On July 19, streaming giant Netflix shocked investors with disappointing second-quarter revenue, causing its shares to plummet by nearly 9% in after-hours trading. While the company added 5.9 million new streaming customers between April and June, and its earnings exceeded predictions, the revenue figure fell short of analyst estimates, overshadowing the positive subscriber growth.
Netflix has been facing fierce competition in the streaming market and approaching saturation in the United States. To counter this, the company introduced a cheaper tier with advertising last November and recently cracked down on password sharing to boost revenue streams.
However, despite surpassing the $2.86 consensus forecast for earnings-per-share with $3.29, and outpacing Wall Street’s expectation of 1.9 million subscriber additions with nearly 6 million, Netflix’s quarterly revenue reached $8.2 billion, slightly below the projected $8.3 billion. The company’s third-quarter revenue forecast of $8.5 billion was also lower than the anticipated $8.7 billion.
Analysts believe that some shareholders may have been overly optimistic about the impact of Netflix’s advertising tier and password crackdown, leading to the stock selloff after the earnings announcement.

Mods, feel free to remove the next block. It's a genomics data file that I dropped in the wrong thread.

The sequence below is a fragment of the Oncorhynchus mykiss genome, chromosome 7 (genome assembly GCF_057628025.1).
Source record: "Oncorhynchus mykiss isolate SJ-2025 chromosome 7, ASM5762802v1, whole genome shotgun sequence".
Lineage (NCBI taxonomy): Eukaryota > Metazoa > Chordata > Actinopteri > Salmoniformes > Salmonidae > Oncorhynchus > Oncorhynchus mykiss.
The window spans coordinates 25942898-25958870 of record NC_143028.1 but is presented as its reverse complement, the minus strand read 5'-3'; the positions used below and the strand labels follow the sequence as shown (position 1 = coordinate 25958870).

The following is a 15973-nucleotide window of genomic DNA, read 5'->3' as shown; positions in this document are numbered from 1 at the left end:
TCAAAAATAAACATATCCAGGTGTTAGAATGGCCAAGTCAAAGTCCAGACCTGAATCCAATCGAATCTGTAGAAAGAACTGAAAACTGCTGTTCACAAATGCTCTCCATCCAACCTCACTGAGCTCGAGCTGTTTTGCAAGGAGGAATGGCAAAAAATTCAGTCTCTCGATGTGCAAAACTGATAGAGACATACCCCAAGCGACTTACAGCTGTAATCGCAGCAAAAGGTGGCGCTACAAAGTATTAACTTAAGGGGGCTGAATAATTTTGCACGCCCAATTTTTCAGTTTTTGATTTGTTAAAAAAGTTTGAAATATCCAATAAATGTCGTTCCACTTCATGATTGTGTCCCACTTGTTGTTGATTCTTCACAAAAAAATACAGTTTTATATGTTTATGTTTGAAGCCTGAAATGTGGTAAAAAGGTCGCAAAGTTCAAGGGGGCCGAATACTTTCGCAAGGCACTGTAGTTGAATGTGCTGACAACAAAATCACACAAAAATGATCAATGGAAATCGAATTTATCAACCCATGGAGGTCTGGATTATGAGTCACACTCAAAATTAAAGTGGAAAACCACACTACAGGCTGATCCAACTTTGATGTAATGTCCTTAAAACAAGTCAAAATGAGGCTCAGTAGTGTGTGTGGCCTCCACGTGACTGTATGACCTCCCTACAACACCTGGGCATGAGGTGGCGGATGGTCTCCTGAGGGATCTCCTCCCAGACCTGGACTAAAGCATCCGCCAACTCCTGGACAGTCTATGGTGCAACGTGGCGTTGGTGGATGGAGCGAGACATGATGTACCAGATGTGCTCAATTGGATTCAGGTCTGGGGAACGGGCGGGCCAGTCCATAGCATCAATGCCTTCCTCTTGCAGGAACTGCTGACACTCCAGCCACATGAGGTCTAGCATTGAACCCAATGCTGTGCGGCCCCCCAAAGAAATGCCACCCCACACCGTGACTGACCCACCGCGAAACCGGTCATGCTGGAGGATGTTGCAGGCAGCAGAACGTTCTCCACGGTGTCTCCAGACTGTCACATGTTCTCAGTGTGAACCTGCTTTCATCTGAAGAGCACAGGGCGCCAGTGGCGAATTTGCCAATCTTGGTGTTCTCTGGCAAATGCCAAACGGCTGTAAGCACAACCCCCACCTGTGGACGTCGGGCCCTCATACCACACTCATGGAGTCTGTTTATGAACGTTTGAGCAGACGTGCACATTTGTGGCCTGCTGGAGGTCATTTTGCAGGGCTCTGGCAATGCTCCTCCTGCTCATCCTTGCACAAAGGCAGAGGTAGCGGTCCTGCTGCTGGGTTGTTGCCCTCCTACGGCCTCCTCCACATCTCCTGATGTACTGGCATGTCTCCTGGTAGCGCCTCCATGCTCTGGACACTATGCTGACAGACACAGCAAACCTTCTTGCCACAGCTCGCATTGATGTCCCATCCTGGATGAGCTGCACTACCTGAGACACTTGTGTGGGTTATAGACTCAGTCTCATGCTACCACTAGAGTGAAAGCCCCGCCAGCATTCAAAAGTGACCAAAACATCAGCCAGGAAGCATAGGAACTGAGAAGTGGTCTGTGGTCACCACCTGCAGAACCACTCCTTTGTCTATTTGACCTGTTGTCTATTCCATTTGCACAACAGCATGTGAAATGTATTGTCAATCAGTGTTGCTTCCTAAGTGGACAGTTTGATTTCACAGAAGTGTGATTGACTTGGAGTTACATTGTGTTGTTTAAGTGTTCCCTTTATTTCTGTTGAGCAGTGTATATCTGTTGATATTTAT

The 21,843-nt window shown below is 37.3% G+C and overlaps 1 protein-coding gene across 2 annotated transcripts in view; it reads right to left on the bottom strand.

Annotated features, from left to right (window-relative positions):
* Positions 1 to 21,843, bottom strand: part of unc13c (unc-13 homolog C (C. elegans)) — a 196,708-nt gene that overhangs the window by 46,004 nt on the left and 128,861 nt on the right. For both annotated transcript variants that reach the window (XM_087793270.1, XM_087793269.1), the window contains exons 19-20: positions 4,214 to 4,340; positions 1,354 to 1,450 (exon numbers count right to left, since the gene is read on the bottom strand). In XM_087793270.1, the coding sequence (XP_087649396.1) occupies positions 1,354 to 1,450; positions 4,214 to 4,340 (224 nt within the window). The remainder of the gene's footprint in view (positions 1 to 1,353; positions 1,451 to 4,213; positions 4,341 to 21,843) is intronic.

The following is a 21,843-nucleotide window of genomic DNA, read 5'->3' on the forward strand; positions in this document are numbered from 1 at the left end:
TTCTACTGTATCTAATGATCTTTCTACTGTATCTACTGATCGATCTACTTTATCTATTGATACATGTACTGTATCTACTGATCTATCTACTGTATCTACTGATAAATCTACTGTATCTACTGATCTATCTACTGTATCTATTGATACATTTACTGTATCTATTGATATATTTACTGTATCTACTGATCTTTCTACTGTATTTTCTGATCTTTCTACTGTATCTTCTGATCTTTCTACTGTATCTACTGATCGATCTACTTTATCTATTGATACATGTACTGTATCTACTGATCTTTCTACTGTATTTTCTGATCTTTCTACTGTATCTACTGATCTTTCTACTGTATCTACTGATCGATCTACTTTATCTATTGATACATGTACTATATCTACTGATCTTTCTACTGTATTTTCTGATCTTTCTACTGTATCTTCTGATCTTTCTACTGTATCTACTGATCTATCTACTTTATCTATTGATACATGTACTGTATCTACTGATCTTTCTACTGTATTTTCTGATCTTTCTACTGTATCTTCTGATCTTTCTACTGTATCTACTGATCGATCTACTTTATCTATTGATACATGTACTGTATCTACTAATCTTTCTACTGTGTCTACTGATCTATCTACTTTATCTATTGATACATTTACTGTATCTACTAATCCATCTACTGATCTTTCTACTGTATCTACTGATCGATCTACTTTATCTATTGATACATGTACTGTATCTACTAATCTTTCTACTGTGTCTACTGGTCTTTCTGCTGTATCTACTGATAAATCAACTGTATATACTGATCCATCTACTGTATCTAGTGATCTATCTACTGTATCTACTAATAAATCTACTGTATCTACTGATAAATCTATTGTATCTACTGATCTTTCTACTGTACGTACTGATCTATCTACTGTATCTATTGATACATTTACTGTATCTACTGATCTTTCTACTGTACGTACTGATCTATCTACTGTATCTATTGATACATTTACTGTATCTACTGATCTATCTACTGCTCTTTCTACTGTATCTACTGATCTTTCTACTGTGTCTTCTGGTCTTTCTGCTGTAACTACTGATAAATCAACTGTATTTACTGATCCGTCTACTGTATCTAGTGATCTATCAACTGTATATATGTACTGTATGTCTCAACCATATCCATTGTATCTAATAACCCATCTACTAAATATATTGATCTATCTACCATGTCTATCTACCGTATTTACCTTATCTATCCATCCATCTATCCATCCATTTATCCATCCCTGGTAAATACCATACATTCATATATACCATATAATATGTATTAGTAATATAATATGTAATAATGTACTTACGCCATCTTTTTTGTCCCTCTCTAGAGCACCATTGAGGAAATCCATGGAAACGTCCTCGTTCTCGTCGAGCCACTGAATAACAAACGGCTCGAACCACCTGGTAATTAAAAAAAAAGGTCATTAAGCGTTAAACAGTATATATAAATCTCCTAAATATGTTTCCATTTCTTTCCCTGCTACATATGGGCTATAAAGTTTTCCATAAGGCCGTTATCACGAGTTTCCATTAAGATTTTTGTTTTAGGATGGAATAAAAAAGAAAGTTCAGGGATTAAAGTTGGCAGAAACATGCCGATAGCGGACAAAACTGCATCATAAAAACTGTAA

Although Netflix is gaining subscribers, its average revenue per member declined by 3% due to the influx of sign-ups from countries with lower pricing. Despite this, the company remains hopeful about revenue growth acceleration in the second half of the year and has plans to invest in compelling content, improve user experience, and expand its video game business.
“While we’ve made steady progress this year, we have more work to do to reaccelerate our growth,” the company said in its quarterly letter to shareholders
Additionally, Netflix faces challenges from labor strikes by Hollywood actors and writers, which have disrupted many film and TV productions. Nevertheless, the company’s global production capabilities provide a competitive advantage.
Netflix raised its 2023 free cash flow estimate to $5 billion, citing reduced content spending during the production shutdowns. The company’s co-CEO expressed hopes for a resolution to the labor tensions soon, emphasizing that the strike was not a desired outcome.
As the streaming landscape evolves, investors and industry analysts are closely watching Netflix’s performance and its strategies to navigate the competitive landscape and maintain growth.